One day Abba Isaac went to a monastery. He saw a brother committing a sin and he condemned him. When he returned to the desert, an angel of the Lord came and stood in front of the door of his cell, and said, "I will not let you enter." But he persisted, saying, "What is the matter?" and the angel replied, "God has sent me to ask you where you want to throw the guilty brother whom you have condemned." Immediately he repented and said, "I have sinned, forgive me." Then the angel said, "Get up. God has forgiven you. But from now on, be careful not to judge someone before God has done so."

and St. Bessarion:

A brother who had sinned was turned out of the church by the priest; Abba Bessarion got up and went with him, saying, "I, too, am a sinner."

Let's not give the Accuser of our Brethren any jollies at all. We do not need to play his foul games and become ravenous mobs or bickering factions; each of us need only accuse no one but one's own self.
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Wednesday, August 10, 2005

Christian Carnival #82

It's Wednesday, and Carnival Time again, this week at in the outer. I submitted "August Ninth", but it's not posted yet, maybe it'll show up with the corrections later today. As usual, there's a ton of good stuff there, not all from people as history-fixated as me.
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All the Riches of Christ's Church

Lawrence the deacon, the last surviving deacon of the Church in Rome ---- the bishop, Sixtus, all the other deacons, and the vast majority of the presbyters having been executed a few days before ---- was ordered to appear before the magistrate of the city at a assigned time and place, bearing all the wealth of the Church.

So he gathered all the Church's wealth and brought it to the appointed place.

He gathered together every widow, every orphan, every beggar and street kid, all the blind and deaf and lame and lunatic ---- all the riches of Christ's Church ---- and presented the riches to the emperor's representative, as he had been commanded.

But the riches of the Church were not the riches that the magistrates were seeking; they were seeking jewels and precious metals and manuscripts of forbidden writings. So Lawrence was condemned to death ---- death by torture, by being cooked on a grill. According to the tradition, Lawrence kept his good humor even in dying. After some time, he informed his executioners that it was time to turn him over, since he was done on that side!

Holy St. Lawrence, help us to remember what and where the Church's riches really are, and pray for us that we may truly cherish them and never ever lose heart.

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Tuesday, August 09, 2005

August Ninth: the Martyrs, Confessors, and Innocents of World War II

......or, shall we say, the memorial of the Desecration of the Temples? After all, it does coincide with the mourning day Tisha b'Av often enough, and the temple of the Lord which is each one of us is as truly a holy place as the one built of rocks and mortar in Jerusalem.

No human planned it, but this will be the way our grandnieces and grandnephews will recall this day. For three remembrances coincide this day: the memorial of St. Teresia Benedicta a Cruce, nee Edith Stein; the memorial of the Servant of God Franz Jagerstatter, umlauts over both a's in that last name; and the day when the second of two towns of minimal military significance was destroyed and its people murdered in a single instant.

Edith Stein, Teresia Benedicta a Cruce

portrait of Edith Stein, Teresia Benedicta a Cruce

Edith Stein was the atheist daughter of non-practicing Jewish parents. Brilliant and eager to learn, she excelled academically, and eventually became a disciple and protege of one of the most brilliant philosophers of her day. She came to Christianity and the Catholic Church by way of her philosophical explorations and her study of the writings of St Teresa of Avila. She eventually gave up her professorship at the university to enter Carmel.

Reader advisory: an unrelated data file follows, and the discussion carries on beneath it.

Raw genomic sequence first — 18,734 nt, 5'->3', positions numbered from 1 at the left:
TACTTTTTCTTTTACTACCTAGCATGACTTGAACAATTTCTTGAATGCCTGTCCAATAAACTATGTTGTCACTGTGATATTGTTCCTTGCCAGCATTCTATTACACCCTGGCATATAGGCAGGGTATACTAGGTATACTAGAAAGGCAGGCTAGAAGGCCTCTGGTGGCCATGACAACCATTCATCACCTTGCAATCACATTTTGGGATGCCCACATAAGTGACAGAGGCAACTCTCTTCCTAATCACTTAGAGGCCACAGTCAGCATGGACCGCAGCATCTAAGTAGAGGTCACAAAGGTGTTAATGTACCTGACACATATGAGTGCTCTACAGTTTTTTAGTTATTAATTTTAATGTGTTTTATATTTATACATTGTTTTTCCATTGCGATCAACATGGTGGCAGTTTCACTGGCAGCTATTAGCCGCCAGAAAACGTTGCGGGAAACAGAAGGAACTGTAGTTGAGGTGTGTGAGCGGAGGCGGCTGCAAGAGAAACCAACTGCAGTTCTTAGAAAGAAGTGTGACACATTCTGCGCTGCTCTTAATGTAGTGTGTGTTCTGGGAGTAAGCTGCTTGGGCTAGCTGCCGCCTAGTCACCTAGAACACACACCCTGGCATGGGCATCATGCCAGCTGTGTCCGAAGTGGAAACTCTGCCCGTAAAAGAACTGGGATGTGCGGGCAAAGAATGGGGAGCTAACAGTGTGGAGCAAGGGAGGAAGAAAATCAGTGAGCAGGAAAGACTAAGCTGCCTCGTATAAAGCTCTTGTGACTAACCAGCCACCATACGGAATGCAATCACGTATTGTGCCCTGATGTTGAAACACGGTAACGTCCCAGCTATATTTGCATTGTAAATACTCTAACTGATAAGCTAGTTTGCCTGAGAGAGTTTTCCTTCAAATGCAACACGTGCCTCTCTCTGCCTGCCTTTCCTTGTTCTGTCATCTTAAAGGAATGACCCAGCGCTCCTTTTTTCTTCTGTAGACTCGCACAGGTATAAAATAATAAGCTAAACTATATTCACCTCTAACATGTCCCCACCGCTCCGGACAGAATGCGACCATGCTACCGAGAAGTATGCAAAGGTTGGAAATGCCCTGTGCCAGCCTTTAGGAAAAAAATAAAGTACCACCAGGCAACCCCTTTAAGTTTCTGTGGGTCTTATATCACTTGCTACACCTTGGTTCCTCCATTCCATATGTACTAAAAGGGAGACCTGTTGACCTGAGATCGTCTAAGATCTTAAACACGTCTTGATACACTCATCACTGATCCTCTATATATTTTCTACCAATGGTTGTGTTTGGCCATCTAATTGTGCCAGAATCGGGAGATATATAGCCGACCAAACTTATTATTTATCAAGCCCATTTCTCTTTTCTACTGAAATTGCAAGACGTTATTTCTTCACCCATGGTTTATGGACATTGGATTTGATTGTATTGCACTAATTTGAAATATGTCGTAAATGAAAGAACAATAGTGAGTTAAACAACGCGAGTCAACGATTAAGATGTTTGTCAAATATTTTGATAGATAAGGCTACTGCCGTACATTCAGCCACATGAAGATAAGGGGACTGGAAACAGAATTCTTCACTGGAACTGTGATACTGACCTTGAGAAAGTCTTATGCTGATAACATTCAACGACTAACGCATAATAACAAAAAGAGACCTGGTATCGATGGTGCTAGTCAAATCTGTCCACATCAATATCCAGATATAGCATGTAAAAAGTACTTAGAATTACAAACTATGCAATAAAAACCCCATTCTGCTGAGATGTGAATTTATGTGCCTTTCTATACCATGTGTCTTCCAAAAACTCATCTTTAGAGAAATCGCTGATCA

When the National Socialists came to power in Germany, they began to impose their ideas of "racial purity," and life became more and more difficult. Eventually, her superiors judged that things were getting too dangerous and were only likely to get worse, so they sent Edith out of the country to another Carmel in the Netherlands, where it was believed she'd be safe. Edith had already offered up her life for and with her people, but she wasn't courting death. Then the Nazis conquered the Netherlands.

The Catholic Church in the Netherlands was, from the beginning, in active opposition to the National Socialists and all their pomps and works; the bishops ordered their preists to refuse communion to known Nazi sympathizers, and the Church was very heavily involved in the resistance to the occupation. In June of 1942, the bishops preached the absolute condemnation of National Socialism, with emphasis on its racial policies, and had the condemnation read from every pulpit in the country, published in every Catholic periodical.

In retaliation, the Nazi occupiers arrested every "non-Aryan" Catholic priest and religious in the country, including Edith, first imprisoning them in Holland, then deporting them to extermination camps further east. The Catholics were the first to be taken from the Netherlands. Edith Stein, Sister Teresis Benedicta a Cruce, was killed in Auschwitz on this day in 1942.

Franz Jagerstatter

photo of Franz Jagerstatter

Franz Jagerstatter was a farmer, the child of farmers, in a back-of-beyond part of Austria called St. Radegund, a town too little to have a post office or even appear on a map. He was an extremely rowdy young man, noted in his youth mostly for 1) having gotten a young lady pregnant and not marrying her, for which he was exiled from the village for a few years, and 2) bringing the first motorcycle to the village when he returned. He got married to a seriously Catholic woman, and they went to Rome for their honeymoon, where Franz came to the love of Jesus and the conversion of his life while visiting the holy places.